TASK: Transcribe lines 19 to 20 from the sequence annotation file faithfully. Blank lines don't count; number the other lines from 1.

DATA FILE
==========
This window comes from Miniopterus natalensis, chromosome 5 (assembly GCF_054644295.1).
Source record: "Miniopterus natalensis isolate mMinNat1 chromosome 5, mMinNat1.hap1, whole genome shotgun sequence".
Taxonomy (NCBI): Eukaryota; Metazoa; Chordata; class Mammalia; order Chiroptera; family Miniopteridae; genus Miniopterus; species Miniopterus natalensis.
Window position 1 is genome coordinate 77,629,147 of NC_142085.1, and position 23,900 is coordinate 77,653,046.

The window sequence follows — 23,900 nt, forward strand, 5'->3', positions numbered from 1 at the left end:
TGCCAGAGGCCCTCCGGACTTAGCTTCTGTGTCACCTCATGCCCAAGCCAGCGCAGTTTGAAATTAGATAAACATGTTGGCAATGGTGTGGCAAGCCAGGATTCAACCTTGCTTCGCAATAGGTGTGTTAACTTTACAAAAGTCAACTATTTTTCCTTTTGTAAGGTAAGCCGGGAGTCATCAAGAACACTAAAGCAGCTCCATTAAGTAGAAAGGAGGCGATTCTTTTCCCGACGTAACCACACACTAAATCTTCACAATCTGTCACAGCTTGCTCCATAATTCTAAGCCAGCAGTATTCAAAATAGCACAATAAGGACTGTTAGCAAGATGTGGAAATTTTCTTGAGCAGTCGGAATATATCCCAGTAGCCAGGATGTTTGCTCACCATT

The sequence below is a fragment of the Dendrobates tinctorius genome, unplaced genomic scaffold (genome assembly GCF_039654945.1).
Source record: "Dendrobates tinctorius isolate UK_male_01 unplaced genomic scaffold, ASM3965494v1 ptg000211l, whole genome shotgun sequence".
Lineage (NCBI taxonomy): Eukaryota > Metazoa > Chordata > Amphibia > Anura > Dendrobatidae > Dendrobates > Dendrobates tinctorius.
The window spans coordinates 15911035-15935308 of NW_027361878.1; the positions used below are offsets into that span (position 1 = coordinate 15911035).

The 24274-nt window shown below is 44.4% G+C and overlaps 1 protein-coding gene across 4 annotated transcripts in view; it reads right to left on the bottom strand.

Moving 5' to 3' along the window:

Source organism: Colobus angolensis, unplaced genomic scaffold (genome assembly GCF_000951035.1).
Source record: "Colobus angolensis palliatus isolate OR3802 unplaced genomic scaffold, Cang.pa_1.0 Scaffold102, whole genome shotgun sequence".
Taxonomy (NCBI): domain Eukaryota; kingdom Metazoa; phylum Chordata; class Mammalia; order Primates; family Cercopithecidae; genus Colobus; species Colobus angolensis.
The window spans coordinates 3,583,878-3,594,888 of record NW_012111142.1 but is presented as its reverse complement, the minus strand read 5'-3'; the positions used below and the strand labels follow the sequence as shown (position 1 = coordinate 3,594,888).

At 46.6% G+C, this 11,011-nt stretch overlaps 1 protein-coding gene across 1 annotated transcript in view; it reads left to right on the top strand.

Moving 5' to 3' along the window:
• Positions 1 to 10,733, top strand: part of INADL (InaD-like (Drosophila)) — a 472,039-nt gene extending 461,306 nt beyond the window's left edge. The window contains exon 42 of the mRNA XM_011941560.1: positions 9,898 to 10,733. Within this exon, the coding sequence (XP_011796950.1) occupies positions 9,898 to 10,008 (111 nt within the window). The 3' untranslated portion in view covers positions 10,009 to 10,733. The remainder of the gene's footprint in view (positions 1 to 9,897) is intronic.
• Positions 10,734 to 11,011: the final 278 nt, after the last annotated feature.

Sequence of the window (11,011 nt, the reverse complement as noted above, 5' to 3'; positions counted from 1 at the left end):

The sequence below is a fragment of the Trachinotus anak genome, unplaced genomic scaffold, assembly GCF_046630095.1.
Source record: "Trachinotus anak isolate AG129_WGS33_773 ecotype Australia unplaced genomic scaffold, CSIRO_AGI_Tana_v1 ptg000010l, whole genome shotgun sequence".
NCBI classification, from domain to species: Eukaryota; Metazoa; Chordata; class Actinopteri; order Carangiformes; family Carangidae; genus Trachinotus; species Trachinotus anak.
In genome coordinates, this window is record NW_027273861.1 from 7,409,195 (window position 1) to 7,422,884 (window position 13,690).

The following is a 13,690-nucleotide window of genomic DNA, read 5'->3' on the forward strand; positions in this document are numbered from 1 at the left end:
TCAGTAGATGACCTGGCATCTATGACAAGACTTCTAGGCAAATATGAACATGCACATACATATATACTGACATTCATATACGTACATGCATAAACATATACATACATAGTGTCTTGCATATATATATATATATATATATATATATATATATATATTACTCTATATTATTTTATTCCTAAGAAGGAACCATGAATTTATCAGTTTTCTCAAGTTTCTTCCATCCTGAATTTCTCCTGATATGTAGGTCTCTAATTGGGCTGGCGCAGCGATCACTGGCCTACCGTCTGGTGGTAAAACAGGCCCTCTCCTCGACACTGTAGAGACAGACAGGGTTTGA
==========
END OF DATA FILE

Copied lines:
• Positions 1 to 10,733, top strand: part of INADL (InaD-like (Drosophila)) — a 472,039-nt gene extending 461,306 nt beyond the window's left edge. The window contains exon 42 of the mRNA XM_011941560.1: positions 9,898 to 10,733. Within this exon, the coding sequence (XP_011796950.1) occupies positions 9,898 to 10,008 (111 nt within the window). The 3' untranslated portion in view covers positions 10,009 to 10,733. The remainder of the gene's footprint in view (positions 1 to 9,897) is intronic.
• Positions 10,734 to 11,011: the final 278 nt, after the last annotated feature.